Film ID:
YFA 3267

WHERE THERE'S A CURD... THERE'S A WHEY.

1979

Visitor Tabs

Description

This is a film that shows the process of making Wenslydale cheese at a dairy in Hawes, North Yorkshire. It was made by a student at Sheffield Poly and has since then been used in adverts to help promote traditional cheese making.

Title-Where there's a curd.

Title-there's a whey.

The film opens with shots of a village in the Dales and a dairy farmer on his way to work.

Title-Kirkby Malzeard, North Yorkshire.

His voiceover says that he has always been up very early for work and when he retires in a few months, he will probably still be an early riser. Following this are shots of the farm that he works in as the `early man'.

The next voice over talks about the structure of the creameries and then describes what the `early man' does; there are shots of him working.

A young farmer brings the cows into the milking parlour and connects the cows to the machine. He says that he milks the cows in the morning and his father milks them in the evening. The man continues on to describe exactly what he does every morning.

A young woman works in a laboratory and talks about the various cultures and milk starters that are added to the milk in order to start the cheese-making process. Following this is a series of shots showing the milk being poured into a large vat at the factory where the cheese processing starts. The voice over explains what processes the milk goes through to change it into curds and whey and then into cheese. Rennet is added to the milk and is then left for several hours until it becomes firm.

The next section takes place at a different farm where a woman is talking about how hard the farming life is, her husband agrees but then she says that she wouldn't have it any other way. They load a truck with milk churns and then the truck is driven off.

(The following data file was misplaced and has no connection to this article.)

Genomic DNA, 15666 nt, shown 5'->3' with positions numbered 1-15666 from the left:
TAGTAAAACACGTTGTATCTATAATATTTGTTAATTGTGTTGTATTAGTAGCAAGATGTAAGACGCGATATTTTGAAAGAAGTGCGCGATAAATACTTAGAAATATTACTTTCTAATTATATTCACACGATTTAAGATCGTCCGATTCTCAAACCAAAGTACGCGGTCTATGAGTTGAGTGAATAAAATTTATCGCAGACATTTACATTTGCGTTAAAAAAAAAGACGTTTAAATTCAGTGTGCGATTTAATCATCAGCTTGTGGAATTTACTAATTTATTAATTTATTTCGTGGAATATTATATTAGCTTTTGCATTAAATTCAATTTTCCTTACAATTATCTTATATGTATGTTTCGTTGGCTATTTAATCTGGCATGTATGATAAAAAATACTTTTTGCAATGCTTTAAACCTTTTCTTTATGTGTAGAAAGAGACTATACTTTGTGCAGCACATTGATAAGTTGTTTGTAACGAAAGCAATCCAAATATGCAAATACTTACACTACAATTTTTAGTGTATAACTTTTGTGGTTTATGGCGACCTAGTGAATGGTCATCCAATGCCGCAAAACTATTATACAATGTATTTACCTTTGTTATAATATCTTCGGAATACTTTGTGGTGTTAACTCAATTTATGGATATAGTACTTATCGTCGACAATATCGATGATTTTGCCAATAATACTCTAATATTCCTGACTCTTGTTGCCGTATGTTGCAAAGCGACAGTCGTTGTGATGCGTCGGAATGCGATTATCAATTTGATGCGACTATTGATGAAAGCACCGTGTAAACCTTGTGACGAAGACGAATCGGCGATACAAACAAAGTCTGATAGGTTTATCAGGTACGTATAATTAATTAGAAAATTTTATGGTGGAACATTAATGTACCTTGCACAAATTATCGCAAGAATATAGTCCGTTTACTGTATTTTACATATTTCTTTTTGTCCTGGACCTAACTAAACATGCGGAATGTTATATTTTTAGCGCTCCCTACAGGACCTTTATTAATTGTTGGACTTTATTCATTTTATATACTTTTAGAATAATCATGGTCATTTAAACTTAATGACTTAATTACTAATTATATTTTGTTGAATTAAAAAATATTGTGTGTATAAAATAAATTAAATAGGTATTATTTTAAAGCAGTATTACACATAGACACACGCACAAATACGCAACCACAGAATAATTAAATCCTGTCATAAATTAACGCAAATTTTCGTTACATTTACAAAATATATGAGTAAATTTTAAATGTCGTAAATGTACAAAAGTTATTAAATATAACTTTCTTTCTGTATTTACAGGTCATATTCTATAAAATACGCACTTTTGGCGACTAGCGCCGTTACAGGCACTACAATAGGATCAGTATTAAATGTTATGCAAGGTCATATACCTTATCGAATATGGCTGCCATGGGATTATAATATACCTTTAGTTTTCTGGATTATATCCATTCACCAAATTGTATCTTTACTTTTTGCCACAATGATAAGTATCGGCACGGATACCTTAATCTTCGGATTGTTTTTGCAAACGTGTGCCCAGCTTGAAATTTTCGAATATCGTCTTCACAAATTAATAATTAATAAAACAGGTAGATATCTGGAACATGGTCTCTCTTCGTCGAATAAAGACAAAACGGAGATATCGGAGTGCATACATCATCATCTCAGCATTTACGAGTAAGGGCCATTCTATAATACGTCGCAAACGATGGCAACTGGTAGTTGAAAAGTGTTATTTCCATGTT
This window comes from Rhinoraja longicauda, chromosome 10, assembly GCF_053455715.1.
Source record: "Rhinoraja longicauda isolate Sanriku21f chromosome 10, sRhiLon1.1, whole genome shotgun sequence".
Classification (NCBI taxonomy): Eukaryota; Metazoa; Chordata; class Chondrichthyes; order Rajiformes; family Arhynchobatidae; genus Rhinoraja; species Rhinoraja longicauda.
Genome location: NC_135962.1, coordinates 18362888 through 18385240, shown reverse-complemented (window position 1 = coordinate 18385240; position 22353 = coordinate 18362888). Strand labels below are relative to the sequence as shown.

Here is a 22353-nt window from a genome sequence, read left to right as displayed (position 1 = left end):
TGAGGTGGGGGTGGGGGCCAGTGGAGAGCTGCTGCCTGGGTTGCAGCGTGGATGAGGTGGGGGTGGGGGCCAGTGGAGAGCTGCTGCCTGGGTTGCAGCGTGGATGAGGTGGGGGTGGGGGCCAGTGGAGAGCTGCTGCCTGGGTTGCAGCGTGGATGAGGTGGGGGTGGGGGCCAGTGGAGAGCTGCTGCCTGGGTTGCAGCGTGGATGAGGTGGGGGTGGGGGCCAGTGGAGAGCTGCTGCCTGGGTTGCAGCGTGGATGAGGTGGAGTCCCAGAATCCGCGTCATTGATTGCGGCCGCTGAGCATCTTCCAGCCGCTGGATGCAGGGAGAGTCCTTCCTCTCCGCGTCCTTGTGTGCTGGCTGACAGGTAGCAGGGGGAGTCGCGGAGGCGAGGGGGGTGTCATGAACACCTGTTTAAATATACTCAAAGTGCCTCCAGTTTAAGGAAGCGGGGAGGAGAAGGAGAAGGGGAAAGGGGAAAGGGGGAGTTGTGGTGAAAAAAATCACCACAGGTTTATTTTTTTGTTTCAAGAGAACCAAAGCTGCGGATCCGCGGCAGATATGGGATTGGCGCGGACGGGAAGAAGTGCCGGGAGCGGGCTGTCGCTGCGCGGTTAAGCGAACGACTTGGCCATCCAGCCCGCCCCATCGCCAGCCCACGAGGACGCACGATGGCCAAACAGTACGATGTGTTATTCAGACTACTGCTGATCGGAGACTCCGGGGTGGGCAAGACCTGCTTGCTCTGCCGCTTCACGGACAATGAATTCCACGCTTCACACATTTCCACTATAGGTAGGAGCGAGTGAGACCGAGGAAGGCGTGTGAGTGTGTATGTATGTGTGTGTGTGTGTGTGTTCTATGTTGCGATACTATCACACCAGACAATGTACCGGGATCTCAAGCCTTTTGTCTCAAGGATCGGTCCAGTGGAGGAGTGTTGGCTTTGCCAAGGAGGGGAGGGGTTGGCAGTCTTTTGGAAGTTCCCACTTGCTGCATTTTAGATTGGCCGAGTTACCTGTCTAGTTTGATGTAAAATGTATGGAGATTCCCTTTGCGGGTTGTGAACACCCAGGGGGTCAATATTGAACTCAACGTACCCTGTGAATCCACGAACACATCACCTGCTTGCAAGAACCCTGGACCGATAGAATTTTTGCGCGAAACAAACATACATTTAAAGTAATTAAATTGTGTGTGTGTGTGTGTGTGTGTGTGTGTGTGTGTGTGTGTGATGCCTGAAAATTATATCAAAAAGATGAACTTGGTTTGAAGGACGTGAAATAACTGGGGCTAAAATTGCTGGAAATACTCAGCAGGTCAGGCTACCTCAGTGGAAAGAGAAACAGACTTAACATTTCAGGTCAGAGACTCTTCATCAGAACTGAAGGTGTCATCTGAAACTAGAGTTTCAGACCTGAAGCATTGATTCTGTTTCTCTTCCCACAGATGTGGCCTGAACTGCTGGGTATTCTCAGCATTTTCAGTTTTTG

Back at the cheese factory, the curd is cut up into blocks, while the whey is allowed to drain off and the cheese blocks are pressed for several hours. At a laboratory, scientists check the quality of the milk and the bacteria.

The next few shots follow a man who drives a tanker to farms to remove the milk and take it to the milk factory. His voice over talks about the various continents that the milk is exported to; some of it is sent to York to be used in cheese making and at the Rowntree factory.

There are more shots from the lab where the technician talks about the various tests that the milk and cheese go through to check for milk solids and fat solids content. There are shots of these tests.

A voice over says that most of the milk produced on farms is kept in tankers and that the milk churns will be phased out by July 1979. There are shots of a man returning empty churns to a farm and collecting the full ones.

One of the last stages depicted is the packing of the cheeses. Some of them are wrapped in wax paper, some have a coating brushed onto them and some are vacuum-packed and then put into boxes. The voice over then talks about all of the countries that the cheese is exported to and this is accompanied by shots of a delivery van going to different shops.

Title – Special Thanks to Mr and Mrs N Bell Plover Hill Farm Galphay
Title – The Byrom Farm Carr House Farm Mickley
Title – Grantly Post Office Harrogate & District Co-Operative Society
Title – Peter Anderson Gary Bellamy Ken Rayne and all the Milk Marketing Board Personnel at Kirkby Malzeard Dairy Company
Title - Camera Crew Tim Place
Sheffield City Polytechnic 1979

(The credits are almost impossible to read so most of them are not included)